New rules on passive investment arrive in budget

Tax return storage at the Canada Revenue Agency. (

It’s got no new nuggets specifically for crop or livestock producers, but Tuesday’s federal budget includes the end results of last year’s consultations — and backlash — on corporate taxation.

Finance Minister Bill Morneau’s 2018 budget proposes a couple of new limits on Canadian-controlled private corporations’ (CCPC) ability to benefit from a lower tax rate on passive investment income.

Morneau last July had proposed that savings — if held as passive investments within CCPCs — would be “taxed in a manner that is equivalent to savings held directly by individuals.”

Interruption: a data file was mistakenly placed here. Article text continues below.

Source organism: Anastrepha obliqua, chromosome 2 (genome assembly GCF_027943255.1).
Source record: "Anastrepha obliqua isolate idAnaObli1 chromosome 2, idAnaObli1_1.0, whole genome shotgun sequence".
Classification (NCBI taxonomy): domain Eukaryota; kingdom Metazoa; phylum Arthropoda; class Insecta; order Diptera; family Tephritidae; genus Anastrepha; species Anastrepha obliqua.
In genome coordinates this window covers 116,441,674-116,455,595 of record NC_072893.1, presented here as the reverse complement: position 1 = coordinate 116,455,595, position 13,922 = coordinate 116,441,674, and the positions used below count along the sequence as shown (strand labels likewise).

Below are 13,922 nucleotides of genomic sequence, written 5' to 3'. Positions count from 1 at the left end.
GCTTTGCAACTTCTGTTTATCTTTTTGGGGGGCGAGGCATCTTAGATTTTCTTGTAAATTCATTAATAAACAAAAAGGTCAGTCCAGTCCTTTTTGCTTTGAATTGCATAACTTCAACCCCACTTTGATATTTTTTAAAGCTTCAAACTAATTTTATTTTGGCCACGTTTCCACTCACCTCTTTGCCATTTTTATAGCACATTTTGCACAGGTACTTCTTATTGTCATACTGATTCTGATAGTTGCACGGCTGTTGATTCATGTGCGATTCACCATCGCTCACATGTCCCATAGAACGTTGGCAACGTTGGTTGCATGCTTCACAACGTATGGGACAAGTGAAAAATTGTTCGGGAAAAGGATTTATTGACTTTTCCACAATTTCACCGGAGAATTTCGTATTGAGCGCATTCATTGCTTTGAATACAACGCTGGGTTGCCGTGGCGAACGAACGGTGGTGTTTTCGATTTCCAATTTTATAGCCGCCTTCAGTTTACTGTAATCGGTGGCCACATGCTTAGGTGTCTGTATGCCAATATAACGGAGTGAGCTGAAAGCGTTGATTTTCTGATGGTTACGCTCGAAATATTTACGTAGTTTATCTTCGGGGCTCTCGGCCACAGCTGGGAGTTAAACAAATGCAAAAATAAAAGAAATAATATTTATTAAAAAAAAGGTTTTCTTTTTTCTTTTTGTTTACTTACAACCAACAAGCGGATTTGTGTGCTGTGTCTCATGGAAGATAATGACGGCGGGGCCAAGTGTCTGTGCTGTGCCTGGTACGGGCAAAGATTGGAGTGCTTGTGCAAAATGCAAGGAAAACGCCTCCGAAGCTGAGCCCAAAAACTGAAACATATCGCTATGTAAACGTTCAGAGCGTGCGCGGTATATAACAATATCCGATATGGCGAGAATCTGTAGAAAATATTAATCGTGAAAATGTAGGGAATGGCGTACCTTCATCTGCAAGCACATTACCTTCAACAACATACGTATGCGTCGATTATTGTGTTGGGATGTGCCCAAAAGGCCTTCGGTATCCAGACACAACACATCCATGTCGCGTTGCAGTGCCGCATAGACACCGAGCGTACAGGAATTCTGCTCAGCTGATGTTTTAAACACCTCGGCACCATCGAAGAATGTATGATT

Farm groups such as the Canadian Federation of Agriculture (CFA) objected at the time, describing passive investments as “vital” to farmers in managing year-over-year risks due to weather or market volatility.

Due to such concerns raised during public consultations last summer, Morneau stepped back from that proposal last fall.

As Tuesday’s budget noted, tax experts in last year’s consultations suggested the main reason for the use of private corporations as a tax planning tool was “the significant difference between personal tax rates and the low small business tax rate.”

Thus the new budget proposes that if a corporation earns over $50,000 of passive investment income in a given year, the amount of income eligible for the small business tax rate will be “gradually reduced.”